Claire Stremple - Alaska Beacon

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an officer

Latest Alaska crime report shows a 67% increase in murders and a slight overall decrease in crime

The overall violent crime rate in the state is up slightly, with the murder rate rising 67% and the arson rate up more than 40% from 2021 to 2022.
teens

Suicide-prevention program teaches Alaska students how to identify their own strength

Lower Kuskokwim School District students are pitting cultural and personal strengths against adversity.
Young students sit behind desks in an elementary school classroom.

State develops ‘playbook’ to help Alaska schools hire and keep teachers

The online document includes potential actions that can be taken by different groups like school districts, communities and legislators.
a class

Report links lack of investment in school guidance programs to Alaska’s lagging workforce

A report from the Association of Alaska School Boards noted that one in five young adults in Alaska isn’t connected to school or work.
food

Alaska’s Health Department works through one food stamp backlog only to confront another

Division of Public Assistance officials say they fell behind on newer applications for food aid while staff worked through backlogged cases.
the Anchorage Correctional Complex

Anchorage inmate dies after 2 days in custody in 7th Alaska inmate death this year

Tristan Andrews was housed at the Anchorage Correctional Complex when he was pronounced dead on Aug. 29. He was 29 years old.
a statute outside

Dunleavy appoints new regent to University of Alaska board 

Stephen Colligan is Gov. Mike Dunleavy’s third attempt to fill the Board of Regents seat, after Bethany Marcum and Tuckerman Babcock.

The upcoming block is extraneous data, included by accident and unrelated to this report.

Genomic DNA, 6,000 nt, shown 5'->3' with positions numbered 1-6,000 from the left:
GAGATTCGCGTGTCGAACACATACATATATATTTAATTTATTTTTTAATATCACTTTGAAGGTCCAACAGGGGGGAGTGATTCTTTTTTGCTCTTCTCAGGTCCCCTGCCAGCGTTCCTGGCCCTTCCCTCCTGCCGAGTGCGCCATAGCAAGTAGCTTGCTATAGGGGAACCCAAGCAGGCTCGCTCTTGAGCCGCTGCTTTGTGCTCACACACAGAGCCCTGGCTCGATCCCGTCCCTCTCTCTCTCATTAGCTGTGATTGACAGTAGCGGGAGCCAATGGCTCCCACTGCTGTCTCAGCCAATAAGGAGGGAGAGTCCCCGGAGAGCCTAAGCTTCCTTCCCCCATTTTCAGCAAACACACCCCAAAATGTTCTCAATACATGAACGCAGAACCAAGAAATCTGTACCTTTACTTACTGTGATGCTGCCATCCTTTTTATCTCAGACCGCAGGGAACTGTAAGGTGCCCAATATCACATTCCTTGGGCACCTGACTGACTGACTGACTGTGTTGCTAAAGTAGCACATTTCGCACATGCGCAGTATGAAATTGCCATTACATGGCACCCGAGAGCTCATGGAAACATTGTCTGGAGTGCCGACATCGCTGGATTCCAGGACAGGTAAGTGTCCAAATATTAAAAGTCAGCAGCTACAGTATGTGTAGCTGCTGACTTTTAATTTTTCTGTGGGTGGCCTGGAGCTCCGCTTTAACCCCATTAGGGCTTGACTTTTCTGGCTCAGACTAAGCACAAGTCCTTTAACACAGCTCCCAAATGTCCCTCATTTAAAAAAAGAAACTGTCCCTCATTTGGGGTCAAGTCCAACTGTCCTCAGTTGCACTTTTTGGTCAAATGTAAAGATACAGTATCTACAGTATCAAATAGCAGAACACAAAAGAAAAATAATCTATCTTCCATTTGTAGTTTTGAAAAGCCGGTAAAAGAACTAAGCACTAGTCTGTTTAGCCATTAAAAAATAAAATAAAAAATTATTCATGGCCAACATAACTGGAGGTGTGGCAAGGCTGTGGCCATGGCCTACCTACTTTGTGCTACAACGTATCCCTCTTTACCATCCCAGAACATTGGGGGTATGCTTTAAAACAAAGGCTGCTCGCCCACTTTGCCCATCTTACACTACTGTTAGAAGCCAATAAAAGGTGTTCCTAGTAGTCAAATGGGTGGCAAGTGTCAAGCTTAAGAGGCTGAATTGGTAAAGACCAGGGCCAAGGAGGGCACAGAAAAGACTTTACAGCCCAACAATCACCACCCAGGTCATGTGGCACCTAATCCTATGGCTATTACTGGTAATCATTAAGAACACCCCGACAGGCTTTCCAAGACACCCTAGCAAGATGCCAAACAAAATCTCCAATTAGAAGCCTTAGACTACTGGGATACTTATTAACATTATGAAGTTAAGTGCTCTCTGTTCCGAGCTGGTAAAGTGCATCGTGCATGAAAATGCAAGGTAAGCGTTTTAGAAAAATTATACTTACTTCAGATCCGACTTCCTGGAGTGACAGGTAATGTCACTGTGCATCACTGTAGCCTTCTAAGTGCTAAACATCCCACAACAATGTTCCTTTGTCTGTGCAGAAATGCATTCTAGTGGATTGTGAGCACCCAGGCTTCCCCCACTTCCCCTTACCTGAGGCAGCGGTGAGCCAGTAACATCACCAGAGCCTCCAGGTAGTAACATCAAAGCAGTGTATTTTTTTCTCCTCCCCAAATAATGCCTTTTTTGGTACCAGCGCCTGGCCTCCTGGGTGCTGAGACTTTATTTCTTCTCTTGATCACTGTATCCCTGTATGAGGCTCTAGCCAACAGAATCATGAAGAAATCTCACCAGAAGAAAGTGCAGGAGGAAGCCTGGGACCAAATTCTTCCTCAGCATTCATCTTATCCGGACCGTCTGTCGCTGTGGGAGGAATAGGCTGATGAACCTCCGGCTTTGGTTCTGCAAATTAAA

A sculpture / fountain, with an elevated walkway visible behind it.

University of Alaska system boasts overall enrollment growth after financial challenges

The news of overall 4.7% growth systemwide comes after a five-year downward trend in student enrollment.
two men pose for a photo outside, in front of homes

AmeriCorps to increase investment with tribes in rural Alaska

“We’re looking to figure out how we can go deeper into places of greatest need,” said AmeriCorps CEO Michael Smith.
people paddle a canoe, with mountains in the background

Alaska Native youth to carve two dugout canoes with federal education funding boost

The goal is to teach Tlingit culture while applying the principles of science, technology, engineering and math education to canoe making.
Alaska National Guardsmen

Alaska nonprofit law firm to receive $4.7M to assist disaster recovery

The funding will serve residents in Alaska and other Western states.
a shirt

Alaska tribes, university to receive federal grants for repatriation of remains and cultural items

Alaska tribes and UAF will receive more than $350,000 in grants as part of the Native American Graves Protection and Repatriation Act.
a woman

New ID law intended to support Alaskans exiting incarceration, reduce recidivism 

The Department of Corrections will be able to issue state IDs to prisoners who lack valid identification when they leave incarceration.
the University of Alaska Fairbanks

Tuckerman Babcock resigns from UA Board of Regents after 2 months

Gov. Mike Dunleavy appointed Babcock, his former chief of staff, to the board after legislators rejected Bethany Marcum for the position.
a playground

Alaska Department of Health moves to ease parts of child care licensing burden

State law requires child care centers to have static IP addresses, which can be costly and hard to get in remote parts of Alaska with sporadic internet access.
canned food

Alaskans faced a food stamp backlog, now they must wait to appeal the delay in benefits

Progress has been made getting more people food stamps, but advocates say the process to appeal state denials or delays is breaking down.
the Boney Courthouse

Nonattorney advocates to represent Alaskans in court under new waiver

The Alaska Legal Services Corp.’s director said the system is unique to Alaska — no other state has a program quite like it.
school lockers

Study: To hire and keep teachers in remote Alaska, school districts need to pay a lot more

Districts that cannot pay such high salaries need to look at other solutions like improved working conditions.
a sign says "We accept Quest/EBT cards"

New data shows measurable progress on Alaska’s food stamp backlog

Thousands of people are still waiting for food aid, but the trend is positive.